High levels of genetic differentiation between Ugandan Glossina fuscipes fuscipes populations separated by Lake Kyoga.

Abila PP, Slotman MA, Parmakelis A, Dion KB, Robinson AS, Muwanika VB, Enyaru JC, Okedi LM, Lokedi LM, Aksoy S, Caccone A - PLoS Negl Trop Dis (2008)

Neighbor-Joining tree based on microsatellite pairwise Fst values between Ugandan populations of Glossina fuscipes fuscipes.
© Copyright Policy
Related In: Results  -  Collection

Show All Figures
getmorefigures.php?uid=PMC2386243&req=5

pntd-0000242-g002: Neighbor-Joining tree based on microsatellite pairwise Fst values between Ugandan populations of Glossina fuscipes fuscipes.
Mentions: The FreeNA software implements a significance test based on bootstrapping over loci, resulting in a very weak test. Our use of relatively few loci further reduced the test's power. No significant differentiation was observed between populations based on these tests. However, the much more powerful permutation tests implemented in Arlequin using the uncorrected data set detected highly significant differentiation in most pair-wise comparisons between populations. Importantly, genetic differentiation between populations from opposite sides of the Lake was always larger than between populations from the same side, and the few non-significant pairwise Fst values are between populations from the same side of Lake Kyoga. This pattern is also clear from the neighbor-joining tree constructed using these Fst values (Figure 2), which visualizes the genetic differentiation between populations. The populations from opposite sides of Lake Kyoga, henceforth referred to as northern vs. southern populations, cluster relatively close together, with a larger genetic differentiation between the two groups.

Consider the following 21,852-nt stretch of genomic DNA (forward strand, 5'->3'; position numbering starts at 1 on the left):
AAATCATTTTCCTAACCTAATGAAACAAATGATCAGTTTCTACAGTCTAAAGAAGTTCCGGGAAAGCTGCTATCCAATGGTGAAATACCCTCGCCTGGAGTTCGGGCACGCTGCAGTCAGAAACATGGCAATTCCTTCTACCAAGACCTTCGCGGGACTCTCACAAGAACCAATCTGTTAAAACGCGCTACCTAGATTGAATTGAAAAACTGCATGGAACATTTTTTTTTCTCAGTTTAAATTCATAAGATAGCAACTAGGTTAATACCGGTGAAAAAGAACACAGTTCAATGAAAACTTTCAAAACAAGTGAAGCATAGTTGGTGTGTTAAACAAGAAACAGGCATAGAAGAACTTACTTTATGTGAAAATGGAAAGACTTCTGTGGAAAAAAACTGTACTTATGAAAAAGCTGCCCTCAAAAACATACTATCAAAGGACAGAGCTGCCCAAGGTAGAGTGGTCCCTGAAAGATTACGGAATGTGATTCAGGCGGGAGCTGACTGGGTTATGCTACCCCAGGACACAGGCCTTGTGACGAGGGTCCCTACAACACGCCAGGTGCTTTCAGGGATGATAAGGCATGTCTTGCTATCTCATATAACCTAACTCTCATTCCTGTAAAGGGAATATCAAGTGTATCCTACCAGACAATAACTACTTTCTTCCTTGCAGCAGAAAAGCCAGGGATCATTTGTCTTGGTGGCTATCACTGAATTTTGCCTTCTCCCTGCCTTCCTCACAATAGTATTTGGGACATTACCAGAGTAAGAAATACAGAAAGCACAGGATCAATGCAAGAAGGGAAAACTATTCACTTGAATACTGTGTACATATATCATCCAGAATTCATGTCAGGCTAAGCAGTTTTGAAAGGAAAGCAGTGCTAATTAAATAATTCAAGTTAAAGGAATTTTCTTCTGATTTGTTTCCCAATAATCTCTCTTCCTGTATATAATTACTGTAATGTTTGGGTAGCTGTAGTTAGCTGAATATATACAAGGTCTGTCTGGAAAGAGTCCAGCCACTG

Bottom Line: Interestingly, we did not find a correlation between genetic heterogeneity and the type of Trypanosoma parasite transmitted.The lack of a correlation between genetic structuring of G. f. fuscipes populations and the distribution of T. b. gambiense and T. b. rhodesiense indicates that it is unlikely that genetic heterogeneity of G. f. fuscipes populations explains the disjunct distribution of the parasites.These results have important epidemiological implications, suggesting that a fusion of the two disease distributions is unlikely to be prevented by an incompatibility between vector populations and parasite.

View Article: PubMed Central - PubMed

Affiliation: National Livestock Resources Research Institute, Tororo, Uganda.

ABSTRACT

Background: Glossina fuscipes fuscipes is the major vector of human African trypanosomiasis, commonly referred to as sleeping sickness, in Uganda. In western and eastern Africa, the disease has distinct clinical manifestations and is caused by two different parasites: Trypanosoma brucei rhodesiense and T. b. gambiense. Uganda is exceptional in that it harbors both parasites, which are separated by a narrow 160-km belt. This separation is puzzling considering there are no restrictions on the movement of people and animals across this region.

Methodology and results: We investigated whether genetic heterogeneity of G. f. fuscipes vector populations can provide an explanation for this disjunct distribution of the Trypanosoma parasites. Therefore, we examined genetic structuring of G. f. fuscipes populations across Uganda using newly developed microsatellite markers, as well as mtDNA. Our data show that G. f. fuscipes populations are highly structured, with two clearly defined clusters that are separated by Lake Kyoga, located in central Uganda. Interestingly, we did not find a correlation between genetic heterogeneity and the type of Trypanosoma parasite transmitted.

Conclusions: The lack of a correlation between genetic structuring of G. f. fuscipes populations and the distribution of T. b. gambiense and T. b. rhodesiense indicates that it is unlikely that genetic heterogeneity of G. f. fuscipes populations explains the disjunct distribution of the parasites. These results have important epidemiological implications, suggesting that a fusion of the two disease distributions is unlikely to be prevented by an incompatibility between vector populations and parasite.

Show MeSH
Related in: MedlinePlus